The huge membership-only warehouse club, Costco, learned that lesson again last week. One of its suppliers - Oregon Freeze Dry, Inc. of Albany, Oregon had to recall almost 60,000 cases of Kirkland Signature Real Sliced Fruit, produced exclusively for Costco Wholesale Stores, after testing showed Salmonella bacteria could be present. The recalled product consists of 20 pouches of freeze-dried, supposedly healthy snacks in a pretty red and white box.

And of course this is not the only U.S. recall of frozen fruit or vegetables we have had over the years, that was caused by a bacterium – usually one of the Salmonella or Listeria monocytogenes. Even such unexpected frozen produce as chili peppers have had to be recalled.

Viruses can also survive freezing. In mid 2013, there was a recall of Scenic Fruit Company’s Frozen Organic Pomegranate Kernels and of Townsend Farms’ Frozen Organic Antioxidant Blend. Both contained pomegranate seeds imported from Turkey that were suspected of carrying a Hepatitis A virus. There was a resulting outbreak of hepatitis in seven U.S. states. Poor Costco also sold this Townsend Farms’ frozen product. The mix contained strawberries, raspberries, blueberries and cherries as well as the pomegranate seeds. Sounds great, doesn’t it?

This is not to say you should stop eating frozen fruit or vegetables. The chances of contamination are actually pretty slim - less than in fresh produce, and if you cook them thoroughly, you will be fine.

To your good health,


Thursday, March 6, 2014


If you suddenly find that you have bumps under the skin or tender lesions that look like those in the photo (Courtesy of the New York City Health Department) and they do not heal, you may want to see a doctor. This is especially the case if you have recently bought fish from one of New York’s fish markets located in Sunset Park, Brooklyn; Flushing, Queens; or Chinatown, in Manhattan.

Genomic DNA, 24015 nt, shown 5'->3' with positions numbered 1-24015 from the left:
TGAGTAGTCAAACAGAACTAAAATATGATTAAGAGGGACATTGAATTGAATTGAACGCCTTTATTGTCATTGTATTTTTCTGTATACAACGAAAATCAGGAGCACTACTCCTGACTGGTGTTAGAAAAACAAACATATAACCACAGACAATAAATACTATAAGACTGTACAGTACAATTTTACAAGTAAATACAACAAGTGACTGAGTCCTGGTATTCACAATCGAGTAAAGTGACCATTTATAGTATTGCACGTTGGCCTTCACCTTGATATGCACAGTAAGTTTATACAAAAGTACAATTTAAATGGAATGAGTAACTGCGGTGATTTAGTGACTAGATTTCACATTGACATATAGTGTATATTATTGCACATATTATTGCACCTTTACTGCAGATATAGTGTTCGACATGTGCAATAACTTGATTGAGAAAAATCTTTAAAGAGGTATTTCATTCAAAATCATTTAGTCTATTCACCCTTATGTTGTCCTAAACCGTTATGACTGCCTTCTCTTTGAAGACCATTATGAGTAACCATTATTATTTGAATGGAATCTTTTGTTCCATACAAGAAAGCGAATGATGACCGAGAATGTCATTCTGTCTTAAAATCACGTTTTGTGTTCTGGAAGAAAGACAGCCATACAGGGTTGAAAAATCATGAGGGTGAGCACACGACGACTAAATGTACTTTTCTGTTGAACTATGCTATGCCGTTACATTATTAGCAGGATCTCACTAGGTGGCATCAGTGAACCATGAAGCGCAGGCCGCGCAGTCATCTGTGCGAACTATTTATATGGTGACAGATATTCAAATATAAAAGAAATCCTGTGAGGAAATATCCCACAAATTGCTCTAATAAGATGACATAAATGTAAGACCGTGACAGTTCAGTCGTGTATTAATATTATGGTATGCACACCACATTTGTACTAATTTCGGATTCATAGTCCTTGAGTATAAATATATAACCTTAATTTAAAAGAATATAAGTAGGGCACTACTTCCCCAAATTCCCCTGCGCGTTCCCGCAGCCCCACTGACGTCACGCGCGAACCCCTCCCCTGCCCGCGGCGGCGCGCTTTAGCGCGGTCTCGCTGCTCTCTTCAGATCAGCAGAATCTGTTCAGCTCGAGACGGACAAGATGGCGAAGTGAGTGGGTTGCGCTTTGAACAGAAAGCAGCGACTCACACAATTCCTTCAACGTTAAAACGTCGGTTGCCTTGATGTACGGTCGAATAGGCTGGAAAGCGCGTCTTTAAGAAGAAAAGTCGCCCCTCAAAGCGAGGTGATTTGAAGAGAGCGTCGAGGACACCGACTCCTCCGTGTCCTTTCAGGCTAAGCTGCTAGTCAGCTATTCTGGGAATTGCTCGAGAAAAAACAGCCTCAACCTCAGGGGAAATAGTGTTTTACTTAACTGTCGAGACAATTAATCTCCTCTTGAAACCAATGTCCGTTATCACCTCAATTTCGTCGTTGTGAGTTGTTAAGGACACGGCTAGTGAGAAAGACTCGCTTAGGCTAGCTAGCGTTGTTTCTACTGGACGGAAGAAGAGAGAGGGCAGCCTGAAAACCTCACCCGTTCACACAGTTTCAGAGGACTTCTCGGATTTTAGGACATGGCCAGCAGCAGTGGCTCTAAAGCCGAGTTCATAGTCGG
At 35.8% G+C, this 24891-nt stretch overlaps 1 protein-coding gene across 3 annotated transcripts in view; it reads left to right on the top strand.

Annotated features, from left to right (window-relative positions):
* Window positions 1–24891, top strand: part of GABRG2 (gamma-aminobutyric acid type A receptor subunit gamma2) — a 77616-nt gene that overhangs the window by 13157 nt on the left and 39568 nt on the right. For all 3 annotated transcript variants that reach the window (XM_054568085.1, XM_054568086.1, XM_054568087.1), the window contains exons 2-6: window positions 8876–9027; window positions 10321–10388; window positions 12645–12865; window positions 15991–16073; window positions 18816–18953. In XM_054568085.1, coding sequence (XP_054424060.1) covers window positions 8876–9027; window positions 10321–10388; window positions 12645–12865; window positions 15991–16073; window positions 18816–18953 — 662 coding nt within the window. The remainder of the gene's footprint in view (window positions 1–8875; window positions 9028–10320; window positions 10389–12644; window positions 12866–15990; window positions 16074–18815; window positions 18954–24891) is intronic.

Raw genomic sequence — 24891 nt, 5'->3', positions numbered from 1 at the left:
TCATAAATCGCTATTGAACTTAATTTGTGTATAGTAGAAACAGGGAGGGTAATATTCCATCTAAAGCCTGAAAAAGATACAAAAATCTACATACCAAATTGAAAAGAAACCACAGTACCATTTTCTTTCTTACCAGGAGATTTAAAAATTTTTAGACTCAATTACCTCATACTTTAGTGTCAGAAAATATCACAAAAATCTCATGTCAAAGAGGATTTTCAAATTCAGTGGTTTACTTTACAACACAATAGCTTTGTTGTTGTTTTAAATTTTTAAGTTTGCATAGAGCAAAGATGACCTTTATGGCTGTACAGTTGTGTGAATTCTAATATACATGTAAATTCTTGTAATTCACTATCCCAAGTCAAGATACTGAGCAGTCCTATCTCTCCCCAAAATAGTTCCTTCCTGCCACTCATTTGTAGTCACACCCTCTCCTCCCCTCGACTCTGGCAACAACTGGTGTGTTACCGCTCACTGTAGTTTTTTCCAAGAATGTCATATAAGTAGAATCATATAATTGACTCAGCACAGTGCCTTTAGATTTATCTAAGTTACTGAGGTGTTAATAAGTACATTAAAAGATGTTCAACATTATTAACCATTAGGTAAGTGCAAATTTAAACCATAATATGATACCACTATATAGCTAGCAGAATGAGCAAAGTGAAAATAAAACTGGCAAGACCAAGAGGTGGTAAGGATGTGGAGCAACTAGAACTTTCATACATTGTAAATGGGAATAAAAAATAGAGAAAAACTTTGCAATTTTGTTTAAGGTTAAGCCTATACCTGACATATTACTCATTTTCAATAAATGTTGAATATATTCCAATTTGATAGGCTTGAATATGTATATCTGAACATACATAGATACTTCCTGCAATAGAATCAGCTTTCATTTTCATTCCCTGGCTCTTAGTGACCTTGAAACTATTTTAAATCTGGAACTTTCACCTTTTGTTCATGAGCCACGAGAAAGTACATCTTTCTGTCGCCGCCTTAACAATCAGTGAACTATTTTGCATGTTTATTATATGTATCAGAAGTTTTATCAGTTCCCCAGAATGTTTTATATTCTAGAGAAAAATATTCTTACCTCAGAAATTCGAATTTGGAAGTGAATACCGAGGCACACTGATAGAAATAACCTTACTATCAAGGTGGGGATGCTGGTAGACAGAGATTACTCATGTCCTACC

The cause could be a bacterium called Mycobacterium marinum. This bacterium is common in fish and aquariums but it rarely causes infections in humans – until now. Recently there has been a cluster.

You don’t get ill from eating a fish that carries M. Marinum, but from touching it when you have a cut or abrasion on your hands. If not treated quickly with specific antibiotics, the infection can spread to the soft tissue below the skin and then get into your tendons and muscles. If untreated for a long time, you may even end up having to have surgery to repair damage to those damaged muscles, nerves or tendons.

So which fish is the cause and where did it come from? At the moment, we don’t know, but the investigation is ongoing.

By the way, there is no evidence that eating the fish from any of those markets could make you ill – just touching it. And, it can’t spread to other people if you have an infection. At least, that is the current thinking.

So the advice for now – wear waterproof gloves when preparing your fish. Some cuts on your hands can be so small that you are not even aware of them – but large enough to let bacteria get in.

To your good health,